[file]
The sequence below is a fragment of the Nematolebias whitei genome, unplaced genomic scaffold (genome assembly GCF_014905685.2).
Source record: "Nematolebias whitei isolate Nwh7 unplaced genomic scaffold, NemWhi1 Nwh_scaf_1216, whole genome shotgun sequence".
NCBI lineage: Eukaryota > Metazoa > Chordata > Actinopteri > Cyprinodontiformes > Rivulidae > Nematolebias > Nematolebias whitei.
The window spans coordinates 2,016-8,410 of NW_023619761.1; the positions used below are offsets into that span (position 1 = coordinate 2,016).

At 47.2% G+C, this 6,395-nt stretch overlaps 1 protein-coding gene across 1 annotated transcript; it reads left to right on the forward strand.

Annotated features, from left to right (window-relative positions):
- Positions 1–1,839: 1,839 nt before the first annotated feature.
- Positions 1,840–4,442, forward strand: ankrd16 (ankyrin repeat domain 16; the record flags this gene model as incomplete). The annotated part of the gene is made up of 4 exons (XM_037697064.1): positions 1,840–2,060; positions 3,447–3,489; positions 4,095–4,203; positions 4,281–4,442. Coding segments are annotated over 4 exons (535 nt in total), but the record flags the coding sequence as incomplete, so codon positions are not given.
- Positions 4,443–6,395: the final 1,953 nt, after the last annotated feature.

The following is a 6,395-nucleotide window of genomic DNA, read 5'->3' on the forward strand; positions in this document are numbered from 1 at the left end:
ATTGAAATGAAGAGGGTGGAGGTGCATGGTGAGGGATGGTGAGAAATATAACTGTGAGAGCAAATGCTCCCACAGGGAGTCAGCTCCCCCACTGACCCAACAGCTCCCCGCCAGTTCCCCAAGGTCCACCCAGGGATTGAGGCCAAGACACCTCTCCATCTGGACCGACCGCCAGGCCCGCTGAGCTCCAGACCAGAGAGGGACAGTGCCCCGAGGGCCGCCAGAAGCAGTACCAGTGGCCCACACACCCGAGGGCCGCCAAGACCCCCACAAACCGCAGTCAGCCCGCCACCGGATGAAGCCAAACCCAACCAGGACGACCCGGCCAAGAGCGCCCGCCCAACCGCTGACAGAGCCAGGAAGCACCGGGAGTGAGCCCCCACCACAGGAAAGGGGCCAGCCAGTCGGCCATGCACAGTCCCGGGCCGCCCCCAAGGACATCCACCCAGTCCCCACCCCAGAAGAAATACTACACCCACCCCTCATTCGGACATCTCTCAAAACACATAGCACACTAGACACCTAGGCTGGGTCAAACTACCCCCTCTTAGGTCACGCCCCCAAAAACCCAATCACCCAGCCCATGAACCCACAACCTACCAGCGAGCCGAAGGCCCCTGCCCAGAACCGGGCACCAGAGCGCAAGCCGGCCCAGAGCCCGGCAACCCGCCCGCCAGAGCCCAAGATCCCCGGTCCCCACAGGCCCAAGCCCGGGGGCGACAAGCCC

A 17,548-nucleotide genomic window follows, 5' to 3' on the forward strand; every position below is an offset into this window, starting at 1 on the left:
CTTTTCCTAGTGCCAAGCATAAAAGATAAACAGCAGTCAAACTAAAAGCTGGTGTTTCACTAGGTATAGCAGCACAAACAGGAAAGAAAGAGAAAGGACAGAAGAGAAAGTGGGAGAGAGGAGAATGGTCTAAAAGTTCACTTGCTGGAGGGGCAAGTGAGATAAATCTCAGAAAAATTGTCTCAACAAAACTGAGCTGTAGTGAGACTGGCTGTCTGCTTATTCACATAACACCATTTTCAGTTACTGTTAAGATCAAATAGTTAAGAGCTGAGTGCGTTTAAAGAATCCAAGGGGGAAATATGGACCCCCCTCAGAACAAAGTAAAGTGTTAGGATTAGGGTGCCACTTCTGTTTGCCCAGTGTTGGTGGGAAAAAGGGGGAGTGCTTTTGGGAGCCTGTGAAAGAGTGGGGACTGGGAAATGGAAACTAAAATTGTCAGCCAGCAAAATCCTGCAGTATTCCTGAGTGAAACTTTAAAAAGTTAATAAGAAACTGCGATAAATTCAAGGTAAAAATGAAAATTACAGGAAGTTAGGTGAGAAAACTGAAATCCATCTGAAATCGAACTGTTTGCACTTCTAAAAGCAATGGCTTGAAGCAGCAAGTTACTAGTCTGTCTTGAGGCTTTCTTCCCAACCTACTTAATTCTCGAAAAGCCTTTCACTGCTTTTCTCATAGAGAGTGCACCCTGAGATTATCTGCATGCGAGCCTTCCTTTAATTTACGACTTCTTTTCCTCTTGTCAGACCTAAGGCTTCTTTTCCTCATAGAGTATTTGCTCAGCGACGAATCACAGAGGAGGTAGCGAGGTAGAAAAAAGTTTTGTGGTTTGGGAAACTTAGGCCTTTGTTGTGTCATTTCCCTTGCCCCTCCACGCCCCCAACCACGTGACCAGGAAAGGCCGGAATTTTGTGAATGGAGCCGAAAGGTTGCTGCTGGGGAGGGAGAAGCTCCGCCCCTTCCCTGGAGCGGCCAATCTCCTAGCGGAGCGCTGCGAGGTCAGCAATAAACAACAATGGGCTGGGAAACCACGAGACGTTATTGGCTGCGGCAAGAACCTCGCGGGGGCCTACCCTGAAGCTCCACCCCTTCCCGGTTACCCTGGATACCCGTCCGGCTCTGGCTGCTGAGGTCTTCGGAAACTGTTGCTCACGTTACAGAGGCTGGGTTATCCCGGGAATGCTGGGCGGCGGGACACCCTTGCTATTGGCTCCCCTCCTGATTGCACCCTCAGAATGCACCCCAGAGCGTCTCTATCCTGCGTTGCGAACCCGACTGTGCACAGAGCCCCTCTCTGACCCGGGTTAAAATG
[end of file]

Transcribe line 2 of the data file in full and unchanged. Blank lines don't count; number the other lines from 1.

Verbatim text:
Source record: "Nematolebias whitei isolate Nwh7 unplaced genomic scaffold, NemWhi1 Nwh_scaf_1216, whole genome shotgun sequence".